Imperfect Competition Oligopoly
Outline • Types of imperfect competition • Oligopoly and its characteristics • Collusion and cartels • Equilibrium for an oligopoly • Game theory and the economics of cooperation • Prisoners’ Dilemma • Public policy toward oligopolies
Imperfect Competition • Based on the number of sellers and product type Imperfect Competition Perfect Competition Monopoly Oligopoly Monopolistic Competition
Oligopoly • Oligopoly is a market structure in which only a few sellers offer similar or identical products • A key feature of oligopoly is the tension between cooperation and self-interest • Duopoly is a limited case of oligopoly with two sellers • Cooperation among oligopolists results in collusion • Collusion is an agreement among firms in a market about quantities to produce or prices to charge
Oligopoly • Collusion results in a cartel • A cartel is a group of firms acting in unison and the market functions like a monopoly • However, cartels are not easy to form and sustain in the absence of a binding agreement • Self-interest in the form of profit motive translates into cornering the larger share of the market • Where is the equilibrium for an oligopoly?
Oligopoly • Nash equilibrium is a situation in which economic actors interacting with one another each choose their best strategy given the strategies the others have chosen • Due to the presence of the Nash equilibrium oligopolists stop short of producing output where P=MC • When firms in an oligopoly individually choose production to maximize profit, they produce a quantity of output greater than the level produced by monopoly and less than the level produced by competition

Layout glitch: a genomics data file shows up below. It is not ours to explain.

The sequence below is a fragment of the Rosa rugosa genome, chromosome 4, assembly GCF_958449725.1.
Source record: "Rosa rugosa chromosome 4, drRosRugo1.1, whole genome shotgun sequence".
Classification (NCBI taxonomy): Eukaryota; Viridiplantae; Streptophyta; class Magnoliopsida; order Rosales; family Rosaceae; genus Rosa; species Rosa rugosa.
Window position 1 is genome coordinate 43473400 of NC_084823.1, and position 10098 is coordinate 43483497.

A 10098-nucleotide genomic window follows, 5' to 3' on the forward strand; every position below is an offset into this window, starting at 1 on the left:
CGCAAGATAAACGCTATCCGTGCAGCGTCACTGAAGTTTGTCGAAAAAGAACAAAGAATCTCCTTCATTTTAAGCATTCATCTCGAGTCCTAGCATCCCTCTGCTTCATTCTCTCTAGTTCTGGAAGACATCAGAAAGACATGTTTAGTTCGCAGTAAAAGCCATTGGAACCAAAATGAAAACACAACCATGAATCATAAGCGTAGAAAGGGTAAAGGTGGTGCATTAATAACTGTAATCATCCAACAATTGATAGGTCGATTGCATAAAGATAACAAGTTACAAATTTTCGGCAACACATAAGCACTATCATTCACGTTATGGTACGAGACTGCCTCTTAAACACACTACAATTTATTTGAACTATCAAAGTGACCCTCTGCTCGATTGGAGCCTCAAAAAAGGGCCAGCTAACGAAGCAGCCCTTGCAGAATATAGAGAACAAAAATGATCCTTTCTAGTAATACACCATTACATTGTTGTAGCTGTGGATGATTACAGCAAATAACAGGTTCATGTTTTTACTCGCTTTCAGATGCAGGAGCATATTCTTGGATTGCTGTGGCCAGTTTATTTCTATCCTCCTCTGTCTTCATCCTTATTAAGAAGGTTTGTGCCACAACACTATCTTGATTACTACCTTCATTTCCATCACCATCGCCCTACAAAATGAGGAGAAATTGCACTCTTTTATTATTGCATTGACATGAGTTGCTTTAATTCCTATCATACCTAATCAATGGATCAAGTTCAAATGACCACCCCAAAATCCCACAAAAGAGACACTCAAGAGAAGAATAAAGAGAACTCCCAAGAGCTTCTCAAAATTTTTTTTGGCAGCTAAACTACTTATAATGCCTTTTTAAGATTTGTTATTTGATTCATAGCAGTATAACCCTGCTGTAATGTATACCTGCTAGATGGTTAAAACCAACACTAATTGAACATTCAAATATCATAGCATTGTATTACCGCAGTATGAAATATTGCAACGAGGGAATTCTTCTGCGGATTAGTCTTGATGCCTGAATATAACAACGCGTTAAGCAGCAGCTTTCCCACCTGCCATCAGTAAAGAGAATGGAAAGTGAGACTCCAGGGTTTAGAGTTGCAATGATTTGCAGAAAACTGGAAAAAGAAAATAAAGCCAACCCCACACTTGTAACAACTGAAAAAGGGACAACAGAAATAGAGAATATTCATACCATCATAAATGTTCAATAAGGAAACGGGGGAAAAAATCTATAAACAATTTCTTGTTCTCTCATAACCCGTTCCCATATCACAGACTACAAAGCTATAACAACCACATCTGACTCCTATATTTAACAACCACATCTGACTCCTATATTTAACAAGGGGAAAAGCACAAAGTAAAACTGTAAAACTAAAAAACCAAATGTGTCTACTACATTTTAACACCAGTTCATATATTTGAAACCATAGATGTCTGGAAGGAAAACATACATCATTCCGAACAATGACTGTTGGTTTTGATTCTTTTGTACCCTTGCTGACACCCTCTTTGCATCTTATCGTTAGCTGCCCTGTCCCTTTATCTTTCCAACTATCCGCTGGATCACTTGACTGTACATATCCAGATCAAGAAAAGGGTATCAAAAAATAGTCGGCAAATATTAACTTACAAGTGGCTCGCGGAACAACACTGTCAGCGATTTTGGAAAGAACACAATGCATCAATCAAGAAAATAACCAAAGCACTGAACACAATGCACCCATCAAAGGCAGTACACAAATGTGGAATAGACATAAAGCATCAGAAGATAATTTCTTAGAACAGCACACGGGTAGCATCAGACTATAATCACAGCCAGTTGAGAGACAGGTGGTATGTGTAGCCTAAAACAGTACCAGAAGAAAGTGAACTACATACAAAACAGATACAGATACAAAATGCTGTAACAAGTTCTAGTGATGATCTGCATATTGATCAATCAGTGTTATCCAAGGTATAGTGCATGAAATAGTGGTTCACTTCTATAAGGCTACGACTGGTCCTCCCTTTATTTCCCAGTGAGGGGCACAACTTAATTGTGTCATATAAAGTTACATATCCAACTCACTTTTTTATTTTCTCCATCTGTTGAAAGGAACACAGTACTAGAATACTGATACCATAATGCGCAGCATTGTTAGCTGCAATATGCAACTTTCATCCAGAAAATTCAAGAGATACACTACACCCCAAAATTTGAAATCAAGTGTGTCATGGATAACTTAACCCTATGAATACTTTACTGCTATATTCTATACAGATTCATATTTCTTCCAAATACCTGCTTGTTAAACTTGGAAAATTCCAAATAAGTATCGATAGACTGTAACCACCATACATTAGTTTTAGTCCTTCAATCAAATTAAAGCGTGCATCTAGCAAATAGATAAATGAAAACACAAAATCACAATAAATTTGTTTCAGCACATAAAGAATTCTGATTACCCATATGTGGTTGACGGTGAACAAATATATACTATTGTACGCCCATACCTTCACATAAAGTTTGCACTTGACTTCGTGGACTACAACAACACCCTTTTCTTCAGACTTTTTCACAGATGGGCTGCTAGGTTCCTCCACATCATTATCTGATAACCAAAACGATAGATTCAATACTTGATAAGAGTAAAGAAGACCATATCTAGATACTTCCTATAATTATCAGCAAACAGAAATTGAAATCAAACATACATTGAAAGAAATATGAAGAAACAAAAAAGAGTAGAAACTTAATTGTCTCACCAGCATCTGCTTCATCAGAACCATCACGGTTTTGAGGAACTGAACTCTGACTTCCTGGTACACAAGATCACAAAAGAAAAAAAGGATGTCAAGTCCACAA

Oligopoly • At this equilibrium, the oligopoly price is less than the monopoly price but greater than the competitive price • Impact of the number of sellers on the oligopoly market: • The output effect • The price effect • The larger the number of sellers the smaller the price effect and in such an event oligopoly may approach a competitive market equilibrium
Game theory • Game theory is a study of how people behave in strategic situations • Prisoners’ dilemma is a particular game between two captured prisoners that illustrates why cooperation is difficult to maintain even when it is mutually beneficial • The sentence that each prisoner receives depends on his/her decision (whether to confess or to not confess) and on the decision made by the other prisoner
Game theory P.1’s Decision P.2’s Decision Dominant strategy is to confess and it is the Nash equilibrium.
Application of Prisoner's Dilemma to Oligopoly Jack’s (J) Decision Mary’s (M) Decision Dominant strategy is to produce 40 L each. This equilibrium quantity is called the Nash equilibrium.
The Prisoners’ Dilemma and Welfare • Depending on the circumstances, a non-cooperative equilibrium could lead to loss of welfare • Overuse of common property resources • However, lack of cooperation is desirable from welfare point of view if the oligopolists would reach a monopoly outcome with cooperation (reduction in total surplus) • Oligopolists can solve prisoner’s dilemma if the game is repeated more than once.
Public Policy Toward Oligopolies • Policy aims to induce firms to compete rather than cooperate • Canada’s Competition Act subjects the following activities to criminal prosecution: • Bid-rigging • Price discrimination • Resale price maintenance • Predatory pricing
Controversies over Competition Policy • Resale price maintenance • Does not reduce competition • One of the mechanisms to solve free-rider problem • Predatory pricing • Is not a profitable business strategy • Tying • Is it a form of price discrimination? • Efficiency effects of tying are ambiguous • The Microsoft Case
Priosoner’s Dilemma • http://www.miskatonic.org/pd.html • http://www.miskatonic.org/cgi-bin/pd.cgi